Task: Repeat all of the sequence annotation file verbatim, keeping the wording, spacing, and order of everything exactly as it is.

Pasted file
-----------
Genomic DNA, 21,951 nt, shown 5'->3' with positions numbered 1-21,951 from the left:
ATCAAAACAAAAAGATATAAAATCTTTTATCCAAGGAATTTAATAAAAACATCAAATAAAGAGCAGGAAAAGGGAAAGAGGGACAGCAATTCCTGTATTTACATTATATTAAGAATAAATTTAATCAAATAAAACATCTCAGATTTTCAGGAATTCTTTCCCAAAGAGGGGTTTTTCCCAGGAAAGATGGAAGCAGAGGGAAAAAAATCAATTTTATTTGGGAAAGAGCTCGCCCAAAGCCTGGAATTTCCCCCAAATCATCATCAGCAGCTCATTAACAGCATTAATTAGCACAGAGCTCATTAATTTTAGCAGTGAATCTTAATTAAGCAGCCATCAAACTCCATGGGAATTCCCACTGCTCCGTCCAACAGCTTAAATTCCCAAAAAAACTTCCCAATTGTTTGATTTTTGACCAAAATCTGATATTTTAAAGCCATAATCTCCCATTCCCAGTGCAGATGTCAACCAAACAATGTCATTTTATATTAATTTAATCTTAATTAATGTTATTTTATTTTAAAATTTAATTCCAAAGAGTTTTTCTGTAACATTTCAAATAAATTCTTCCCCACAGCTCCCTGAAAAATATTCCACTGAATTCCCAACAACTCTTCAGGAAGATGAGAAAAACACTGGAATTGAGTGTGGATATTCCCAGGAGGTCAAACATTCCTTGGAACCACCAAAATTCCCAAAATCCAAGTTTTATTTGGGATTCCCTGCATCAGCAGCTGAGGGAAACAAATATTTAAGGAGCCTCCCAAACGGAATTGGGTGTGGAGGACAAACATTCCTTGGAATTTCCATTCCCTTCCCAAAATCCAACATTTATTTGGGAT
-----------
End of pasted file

Genomic DNA, 21,951 nt, shown 5'->3' with positions numbered 1-21,951 from the left:
ATCAAAACAAAAAGATATAAAATCTTTTATCCAAGGAATTTAATAAAAACATCAAATAAAGAGCAGGAAAAGGGAAAGAGGGACAGCAATTCCTGTATTTACATTATATTAAGAATAAATTTAATCAAATAAAACATCTCAGATTTTCAGGAATTCTTTCCCAAAGAGGGGTTTTTCCCAGGAAAGATGGAAGCAGAGGGAAAAAAATCAATTTTATTTGGGAAAGAGCTCGCCCAAAGCCTGGAATTTCCCCCAAATCATCATCAGCAGCTCATTAACAGCATTAATTAGCACAGAGCTCATTAATTTTAGCAGTGAATCTTAATTAAGCAGCCATCAAACTCCATGGGAATTCCCACTGCTCCGTCCAACAGCTTAAATTCCCAAAAAAACTTCCCAATTGTTTGATTTTTGACCAAAATCTGATATTTTAAAGCCATAATCTCCCATTCCCAGTGCAGATGTCAACCAAACAATGTCATTTTATATTAATTTAATCTTAATTAATGTTATTTTATTTTAAAATTTAATTCCAAAGAGTTTTTCTGTAACATTTCAAATAAATTCTTCCCCACAGCTCCCTGAAAAATATTCCACTGAATTCCCAACAACTCTTCAGGAAGATGAGAAAAACACTGGAATTGAGTGTGGATATTCCCAGGAGGTCAAACATTCCTTGGAACCACCAAAATTCCCAAAATCCAAGTTTTATTTGGGATTCCCTGCATCAGCAGCTGAGGGAAACAAATATTTAAGGAGCCTCCCAAACGGAATTGGGTGTGGAGGACAAACATTCCTTGGAATTTCCATTCCCTTCCCAAAATCCAACATTTATTTGGGAT